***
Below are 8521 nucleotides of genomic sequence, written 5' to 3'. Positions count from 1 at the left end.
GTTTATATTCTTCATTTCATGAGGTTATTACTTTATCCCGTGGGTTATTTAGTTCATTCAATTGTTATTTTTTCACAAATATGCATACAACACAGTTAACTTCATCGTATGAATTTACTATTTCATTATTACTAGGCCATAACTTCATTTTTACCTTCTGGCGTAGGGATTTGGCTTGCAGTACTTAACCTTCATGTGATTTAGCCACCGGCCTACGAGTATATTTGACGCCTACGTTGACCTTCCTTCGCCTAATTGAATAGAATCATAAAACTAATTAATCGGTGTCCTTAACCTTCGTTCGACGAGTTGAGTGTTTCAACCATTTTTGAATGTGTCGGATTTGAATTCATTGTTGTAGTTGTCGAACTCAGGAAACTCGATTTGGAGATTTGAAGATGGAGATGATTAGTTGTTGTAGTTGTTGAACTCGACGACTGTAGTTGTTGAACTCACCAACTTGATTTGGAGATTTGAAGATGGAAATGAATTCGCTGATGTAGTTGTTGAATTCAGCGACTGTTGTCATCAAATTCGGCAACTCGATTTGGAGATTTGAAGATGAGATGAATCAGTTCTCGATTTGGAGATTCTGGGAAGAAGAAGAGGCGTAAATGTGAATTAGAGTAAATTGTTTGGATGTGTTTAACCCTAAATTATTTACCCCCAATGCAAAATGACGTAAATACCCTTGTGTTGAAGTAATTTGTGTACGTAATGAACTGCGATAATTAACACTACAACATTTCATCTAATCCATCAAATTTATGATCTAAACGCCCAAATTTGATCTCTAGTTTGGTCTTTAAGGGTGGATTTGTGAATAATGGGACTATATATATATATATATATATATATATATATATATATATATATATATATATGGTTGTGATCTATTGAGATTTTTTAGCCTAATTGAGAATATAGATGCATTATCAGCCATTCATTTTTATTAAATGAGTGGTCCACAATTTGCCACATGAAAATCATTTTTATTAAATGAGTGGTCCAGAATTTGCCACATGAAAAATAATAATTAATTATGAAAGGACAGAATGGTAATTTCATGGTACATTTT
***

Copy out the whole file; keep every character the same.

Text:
Below are 8521 nucleotides of genomic sequence, written 5' to 3'. Positions count from 1 at the left end.
GTTTATATTCTTCATTTCATGAGGTTATTACTTTATCCCGTGGGTTATTTAGTTCATTCAATTGTTATTTTTTCACAAATATGCATACAACACAGTTAACTTCATCGTATGAATTTACTATTTCATTATTACTAGGCCATAACTTCATTTTTACCTTCTGGCGTAGGGATTTGGCTTGCAGTACTTAACCTTCATGTGATTTAGCCACCGGCCTACGAGTATATTTGACGCCTACGTTGACCTTCCTTCGCCTAATTGAATAGAATCATAAAACTAATTAATCGGTGTCCTTAACCTTCGTTCGACGAGTTGAGTGTTTCAACCATTTTTGAATGTGTCGGATTTGAATTCATTGTTGTAGTTGTCGAACTCAGGAAACTCGATTTGGAGATTTGAAGATGGAGATGATTAGTTGTTGTAGTTGTTGAACTCGACGACTGTAGTTGTTGAACTCACCAACTTGATTTGGAGATTTGAAGATGGAAATGAATTCGCTGATGTAGTTGTTGAATTCAGCGACTGTTGTCATCAAATTCGGCAACTCGATTTGGAGATTTGAAGATGAGATGAATCAGTTCTCGATTTGGAGATTCTGGGAAGAAGAAGAGGCGTAAATGTGAATTAGAGTAAATTGTTTGGATGTGTTTAACCCTAAATTATTTACCCCCAATGCAAAATGACGTAAATACCCTTGTGTTGAAGTAATTTGTGTACGTAATGAACTGCGATAATTAACACTACAACATTTCATCTAATCCATCAAATTTATGATCTAAACGCCCAAATTTGATCTCTAGTTTGGTCTTTAAGGGTGGATTTGTGAATAATGGGACTATATATATATATATATATATATATATATATATATATATATATATATATATGGTTGTGATCTATTGAGATTTTTTAGCCTAATTGAGAATATAGATGCATTATCAGCCATTCATTTTTATTAAATGAGTGGTCCACAATTTGCCACATGAAAATCATTTTTATTAAATGAGTGGTCCAGAATTTGCCACATGAAAAATAATAATTAATTATGAAAGGACAGAATGGTAATTTCATGGTACATTTT